We roasted pumpkins. Two tiny halves from different pumpkins bought from the local wet market. Both grown locally, meaning that they are from neighbouring countries. The pumpkins were all being sold in halves. I couldn't find a whole pumpkin! I did see whole pumpkins this week though. They are a totally different variety than those grown in Canada, harder skin (is that what you call it?), paler and bumpier, but they tasted very similar. The grocery stores here are now selling the standard orange pumpkins imported from the US. But at $25 -$50 a pop, um, I think we'll stick with these. It smelled like fall. Did I mention that we were wearing shorts?
Tracking down the pie filling was the easy part. Making the pastry turned out to be an adventure in itself. So apparently lard is not sold anywhere on this island. Or if it is, I couldn't find it. After a friend and I made a trip to the butcher for some pork fat, I then had to render it to make pastry. Um, what?! Thank goodness for google. It was actually an easy process. I know you're dying to know how to do it... Just cut up the pork fat into cubes. Put in a dutch oven. Add 1/3 cup of water. And cook it uncovered at 300F for about 3 hours or so. Just check it every 30 minutes. Pour through a strainer. Let it cool. And voila. C'est tout fini! Easy peasy. But smelly. Be warned. Heck, just go some Tenderflake from the shelf, unless of course you live in Singapore.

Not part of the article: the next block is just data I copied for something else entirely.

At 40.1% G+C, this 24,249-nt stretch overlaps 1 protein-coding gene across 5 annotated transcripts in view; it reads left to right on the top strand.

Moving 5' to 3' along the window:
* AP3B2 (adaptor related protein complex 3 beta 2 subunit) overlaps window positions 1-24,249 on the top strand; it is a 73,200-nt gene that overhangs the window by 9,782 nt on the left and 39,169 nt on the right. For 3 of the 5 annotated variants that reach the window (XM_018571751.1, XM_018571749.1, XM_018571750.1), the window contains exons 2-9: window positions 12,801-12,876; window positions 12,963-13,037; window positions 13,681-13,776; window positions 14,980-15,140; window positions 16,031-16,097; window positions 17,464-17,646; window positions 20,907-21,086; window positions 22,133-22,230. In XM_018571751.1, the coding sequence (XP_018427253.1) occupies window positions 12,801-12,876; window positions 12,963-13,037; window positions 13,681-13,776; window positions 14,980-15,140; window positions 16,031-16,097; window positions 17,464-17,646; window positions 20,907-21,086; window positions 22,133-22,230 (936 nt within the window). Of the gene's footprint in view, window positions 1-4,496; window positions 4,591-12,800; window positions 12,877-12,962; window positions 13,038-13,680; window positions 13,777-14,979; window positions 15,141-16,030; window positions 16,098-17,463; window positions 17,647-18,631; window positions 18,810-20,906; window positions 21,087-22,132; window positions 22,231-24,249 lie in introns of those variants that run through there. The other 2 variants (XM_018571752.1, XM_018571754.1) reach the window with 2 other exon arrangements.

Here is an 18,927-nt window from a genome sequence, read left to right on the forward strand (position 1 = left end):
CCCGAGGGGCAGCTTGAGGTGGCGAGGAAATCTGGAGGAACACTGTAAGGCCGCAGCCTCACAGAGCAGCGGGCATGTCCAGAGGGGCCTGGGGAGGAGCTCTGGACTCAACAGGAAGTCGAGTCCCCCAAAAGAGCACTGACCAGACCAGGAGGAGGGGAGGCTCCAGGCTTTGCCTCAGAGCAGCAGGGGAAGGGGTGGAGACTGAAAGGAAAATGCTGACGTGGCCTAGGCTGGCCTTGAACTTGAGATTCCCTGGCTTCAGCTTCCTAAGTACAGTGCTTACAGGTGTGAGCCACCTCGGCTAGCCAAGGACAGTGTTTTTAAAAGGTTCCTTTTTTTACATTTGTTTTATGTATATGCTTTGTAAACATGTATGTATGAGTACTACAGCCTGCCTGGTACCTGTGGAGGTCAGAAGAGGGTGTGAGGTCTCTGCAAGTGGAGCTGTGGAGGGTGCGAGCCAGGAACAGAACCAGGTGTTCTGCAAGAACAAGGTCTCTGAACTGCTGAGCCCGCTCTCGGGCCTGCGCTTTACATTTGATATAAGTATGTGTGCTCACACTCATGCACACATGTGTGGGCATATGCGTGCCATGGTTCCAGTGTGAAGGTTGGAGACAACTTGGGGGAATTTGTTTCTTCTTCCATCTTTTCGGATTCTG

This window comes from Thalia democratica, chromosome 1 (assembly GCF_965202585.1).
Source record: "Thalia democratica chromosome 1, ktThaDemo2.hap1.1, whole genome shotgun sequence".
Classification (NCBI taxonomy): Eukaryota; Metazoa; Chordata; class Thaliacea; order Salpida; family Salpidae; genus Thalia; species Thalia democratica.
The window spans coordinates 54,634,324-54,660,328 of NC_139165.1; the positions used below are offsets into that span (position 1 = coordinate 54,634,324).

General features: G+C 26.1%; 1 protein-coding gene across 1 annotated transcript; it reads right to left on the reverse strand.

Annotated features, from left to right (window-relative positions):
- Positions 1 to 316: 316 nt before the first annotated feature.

Andrew ordered a turkey. Not quite the same as ordering a turkey in Canada where you order one so that you are guaranteed to get the size you want. Here you order a turkey so that, well, you can actually have a turkey. Andrew was more than happy to continue the long tradition of bringing home a turkey in his red backpack. Before moving to Guelph, Andrew trekked home many a turkey from the St. Lawrence Market on the GO train. This year, same backpack, but wearing shorts under palm trees. Crazy!
A few hours later the turkey emerged from the tiny oven. And it was delicious.
And a simple Happy Thanksgiving banner. Letters cut from newspaper and edged in sparkles. Love. We won't mention that there are still sparkles everywhere. Everywhere.
And the best part of celebrating Thanksgiving in Singapore? Friends. For most of them, it was their first Thanksgiving. It was so fun to share our traditions.
Happy Thanksgiving and happy fall to everyone back home!